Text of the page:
For thousands of years, humans have lived alongside England's River Thames. They have left some very interesting things behind in its muddy waters: wooden clubs for bashing in heads, a toilet which fits three butts at once and sometimes, even some bits of human skulls.
On 20th February, the Museum of London has put one such skull fragment on display. According to a statement from the museum, the fractured frontal skull bone which is displayed belonged to an adult man who lived sometime around 3600 B.C. This makes this Neolithic skull chunk one of the oldest human specimens which are ever pulled out of the Thames.
According to the museum, the specimen was initially founded near the southern shores of the Thames by a "mudlarker". A mudlarker is a person who digs through the river mud in search of valuables. It’s the business of mudlarkers to scavenge the Thames for hundreds of years. In fact, the 500-year-old skeleton of a dead mudlarker wearing thigh-high leather boots was recently extracted from the river. The news is a combination of excitement as well as terror. By the shattered chunk of the human cranium, he found by the river, the mudlarker promptly called the police. This is what any of us would have done in that situation.
Matt Morse, a detective at the London Metropolitan Police, said that upon reports of a human skull fragment having been discovered along the Thames foreshore, many detectives from South West Criminal Investigation Department attended the scene. He further added that a complete and thorough investigation took place without knowing how old this fragment was. This includes further, detailed searches of the foreshore.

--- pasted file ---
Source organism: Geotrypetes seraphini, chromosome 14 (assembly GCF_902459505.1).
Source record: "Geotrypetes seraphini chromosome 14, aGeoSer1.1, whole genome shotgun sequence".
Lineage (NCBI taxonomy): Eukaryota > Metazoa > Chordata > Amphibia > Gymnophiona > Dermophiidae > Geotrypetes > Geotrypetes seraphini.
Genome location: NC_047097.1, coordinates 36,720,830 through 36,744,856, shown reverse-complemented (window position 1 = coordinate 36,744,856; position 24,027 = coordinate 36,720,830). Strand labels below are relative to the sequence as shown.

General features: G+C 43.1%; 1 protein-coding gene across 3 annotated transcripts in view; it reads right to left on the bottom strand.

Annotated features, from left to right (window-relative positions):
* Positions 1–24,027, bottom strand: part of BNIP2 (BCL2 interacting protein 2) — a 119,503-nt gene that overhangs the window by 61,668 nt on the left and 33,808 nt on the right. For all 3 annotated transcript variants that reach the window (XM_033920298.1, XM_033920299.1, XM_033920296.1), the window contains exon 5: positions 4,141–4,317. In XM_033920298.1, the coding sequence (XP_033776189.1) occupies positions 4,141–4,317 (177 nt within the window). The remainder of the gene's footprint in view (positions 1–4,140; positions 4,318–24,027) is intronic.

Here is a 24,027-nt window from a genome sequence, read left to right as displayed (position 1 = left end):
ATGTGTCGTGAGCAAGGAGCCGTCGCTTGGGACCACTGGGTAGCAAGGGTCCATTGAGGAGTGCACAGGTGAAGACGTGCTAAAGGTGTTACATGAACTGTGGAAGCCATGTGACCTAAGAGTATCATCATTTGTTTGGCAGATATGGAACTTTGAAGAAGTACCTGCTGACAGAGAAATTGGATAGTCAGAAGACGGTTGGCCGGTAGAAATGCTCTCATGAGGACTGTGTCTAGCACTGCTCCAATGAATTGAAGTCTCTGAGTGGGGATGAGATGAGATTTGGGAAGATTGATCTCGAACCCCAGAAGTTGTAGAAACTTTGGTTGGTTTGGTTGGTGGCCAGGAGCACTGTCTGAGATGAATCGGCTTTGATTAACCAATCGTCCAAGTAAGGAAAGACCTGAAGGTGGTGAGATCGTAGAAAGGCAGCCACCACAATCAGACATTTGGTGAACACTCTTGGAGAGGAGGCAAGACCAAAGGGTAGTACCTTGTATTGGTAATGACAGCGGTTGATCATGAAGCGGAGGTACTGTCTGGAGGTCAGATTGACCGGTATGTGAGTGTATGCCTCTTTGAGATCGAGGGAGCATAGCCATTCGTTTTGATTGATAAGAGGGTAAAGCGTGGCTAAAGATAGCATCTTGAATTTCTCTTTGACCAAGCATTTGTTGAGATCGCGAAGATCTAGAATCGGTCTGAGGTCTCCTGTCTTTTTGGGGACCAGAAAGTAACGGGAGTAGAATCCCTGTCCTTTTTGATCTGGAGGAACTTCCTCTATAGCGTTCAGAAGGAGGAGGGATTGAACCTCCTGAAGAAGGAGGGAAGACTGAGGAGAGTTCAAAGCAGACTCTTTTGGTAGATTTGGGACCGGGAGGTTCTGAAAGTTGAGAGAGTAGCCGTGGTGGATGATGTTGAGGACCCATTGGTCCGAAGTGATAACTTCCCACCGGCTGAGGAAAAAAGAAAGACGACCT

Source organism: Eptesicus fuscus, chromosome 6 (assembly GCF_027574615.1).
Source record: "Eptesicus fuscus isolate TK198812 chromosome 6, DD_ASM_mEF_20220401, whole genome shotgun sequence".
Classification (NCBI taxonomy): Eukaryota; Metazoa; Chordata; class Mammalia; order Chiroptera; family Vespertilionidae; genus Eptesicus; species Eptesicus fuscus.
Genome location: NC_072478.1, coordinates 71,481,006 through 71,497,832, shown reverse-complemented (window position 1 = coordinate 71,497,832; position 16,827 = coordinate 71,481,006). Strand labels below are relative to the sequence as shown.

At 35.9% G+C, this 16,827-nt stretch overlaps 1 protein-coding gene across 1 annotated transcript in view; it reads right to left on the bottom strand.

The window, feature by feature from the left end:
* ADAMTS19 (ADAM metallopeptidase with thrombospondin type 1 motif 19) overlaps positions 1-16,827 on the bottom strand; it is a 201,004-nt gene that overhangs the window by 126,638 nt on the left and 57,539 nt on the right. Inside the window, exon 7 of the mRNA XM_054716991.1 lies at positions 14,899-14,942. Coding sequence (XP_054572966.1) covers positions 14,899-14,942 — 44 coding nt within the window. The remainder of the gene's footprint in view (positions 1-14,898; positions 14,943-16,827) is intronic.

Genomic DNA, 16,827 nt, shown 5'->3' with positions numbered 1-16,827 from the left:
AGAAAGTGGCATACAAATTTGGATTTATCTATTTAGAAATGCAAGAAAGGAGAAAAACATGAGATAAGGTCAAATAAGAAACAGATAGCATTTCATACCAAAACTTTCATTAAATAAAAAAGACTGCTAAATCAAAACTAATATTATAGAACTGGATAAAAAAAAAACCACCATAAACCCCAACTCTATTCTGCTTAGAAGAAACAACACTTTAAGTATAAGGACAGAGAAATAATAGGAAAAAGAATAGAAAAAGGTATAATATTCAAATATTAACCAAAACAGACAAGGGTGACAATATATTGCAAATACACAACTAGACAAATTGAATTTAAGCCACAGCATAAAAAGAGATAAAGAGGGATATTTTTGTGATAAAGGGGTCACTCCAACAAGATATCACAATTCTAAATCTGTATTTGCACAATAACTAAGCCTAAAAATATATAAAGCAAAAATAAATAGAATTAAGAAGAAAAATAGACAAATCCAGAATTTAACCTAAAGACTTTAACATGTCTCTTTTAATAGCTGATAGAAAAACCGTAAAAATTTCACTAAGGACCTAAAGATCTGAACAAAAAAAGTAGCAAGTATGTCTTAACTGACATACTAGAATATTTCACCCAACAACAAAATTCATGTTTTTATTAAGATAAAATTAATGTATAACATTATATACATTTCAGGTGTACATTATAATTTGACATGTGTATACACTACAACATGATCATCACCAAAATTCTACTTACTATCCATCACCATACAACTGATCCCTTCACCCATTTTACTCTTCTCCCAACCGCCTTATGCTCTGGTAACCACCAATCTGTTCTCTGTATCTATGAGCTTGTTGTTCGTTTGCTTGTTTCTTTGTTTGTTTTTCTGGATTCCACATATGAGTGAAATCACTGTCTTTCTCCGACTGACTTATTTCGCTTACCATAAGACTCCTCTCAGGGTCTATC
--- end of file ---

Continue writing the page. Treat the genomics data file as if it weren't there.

The police department didn’t turn up, for better or worse, any more bones. Utilizing radiocarbon dating, that measures levels of various versions of radioactive carbon atoms, they at least learned that the fragment was not involved in any latest criminal activity. The skull bone came from a male of 18 years of age who lived roughly 5,600 years ago.
Beginning tomorrow, you can see the bone for yourself at the Museum of London. It will sit there alongside other Neolithic artifacts which are carried through time by the mad, muddy River Thames.
By: Preeti Narula
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